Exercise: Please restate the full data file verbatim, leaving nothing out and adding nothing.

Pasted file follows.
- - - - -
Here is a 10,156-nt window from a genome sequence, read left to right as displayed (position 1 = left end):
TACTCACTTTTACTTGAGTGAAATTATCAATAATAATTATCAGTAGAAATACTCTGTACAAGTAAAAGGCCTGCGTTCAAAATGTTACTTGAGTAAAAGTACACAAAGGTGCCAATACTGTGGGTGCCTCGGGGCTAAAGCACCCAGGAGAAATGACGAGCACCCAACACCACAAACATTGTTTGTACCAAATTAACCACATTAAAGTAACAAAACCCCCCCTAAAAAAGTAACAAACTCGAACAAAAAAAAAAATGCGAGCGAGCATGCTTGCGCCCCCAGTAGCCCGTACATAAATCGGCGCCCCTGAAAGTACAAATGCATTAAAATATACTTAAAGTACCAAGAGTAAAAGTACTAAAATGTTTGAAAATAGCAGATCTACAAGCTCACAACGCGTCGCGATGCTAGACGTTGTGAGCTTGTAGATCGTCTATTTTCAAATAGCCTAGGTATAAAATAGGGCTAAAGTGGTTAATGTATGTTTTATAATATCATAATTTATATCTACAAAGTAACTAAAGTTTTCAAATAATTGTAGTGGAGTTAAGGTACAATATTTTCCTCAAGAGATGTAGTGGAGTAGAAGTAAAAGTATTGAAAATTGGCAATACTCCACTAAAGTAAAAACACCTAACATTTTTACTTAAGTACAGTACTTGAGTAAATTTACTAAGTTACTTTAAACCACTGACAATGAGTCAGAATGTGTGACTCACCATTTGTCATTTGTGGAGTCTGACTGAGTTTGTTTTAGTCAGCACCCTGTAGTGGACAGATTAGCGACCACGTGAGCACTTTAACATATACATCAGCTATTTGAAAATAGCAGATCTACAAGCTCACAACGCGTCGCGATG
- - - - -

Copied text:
Here is a 10,156-nt window from a genome sequence, read left to right as displayed (position 1 = left end):
TACTCACTTTTACTTGAGTGAAATTATCAATAATAATTATCAGTAGAAATACTCTGTACAAGTAAAAGGCCTGCGTTCAAAATGTTACTTGAGTAAAAGTACACAAAGGTGCCAATACTGTGGGTGCCTCGGGGCTAAAGCACCCAGGAGAAATGACGAGCACCCAACACCACAAACATTGTTTGTACCAAATTAACCACATTAAAGTAACAAAACCCCCCCTAAAAAAGTAACAAACTCGAACAAAAAAAAAAATGCGAGCGAGCATGCTTGCGCCCCCAGTAGCCCGTACATAAATCGGCGCCCCTGAAAGTACAAATGCATTAAAATATACTTAAAGTACCAAGAGTAAAAGTACTAAAATGTTTGAAAATAGCAGATCTACAAGCTCACAACGCGTCGCGATGCTAGACGTTGTGAGCTTGTAGATCGTCTATTTTCAAATAGCCTAGGTATAAAATAGGGCTAAAGTGGTTAATGTATGTTTTATAATATCATAATTTATATCTACAAAGTAACTAAAGTTTTCAAATAATTGTAGTGGAGTTAAGGTACAATATTTTCCTCAAGAGATGTAGTGGAGTAGAAGTAAAAGTATTGAAAATTGGCAATACTCCACTAAAGTAAAAACACCTAACATTTTTACTTAAGTACAGTACTTGAGTAAATTTACTAAGTTACTTTAAACCACTGACAATGAGTCAGAATGTGTGACTCACCATTTGTCATTTGTGGAGTCTGACTGAGTTTGTTTTAGTCAGCACCCTGTAGTGGACAGATTAGCGACCACGTGAGCACTTTAACATATACATCAGCTATTTGAAAATAGCAGATCTACAAGCTCACAACGCGTCGCGATG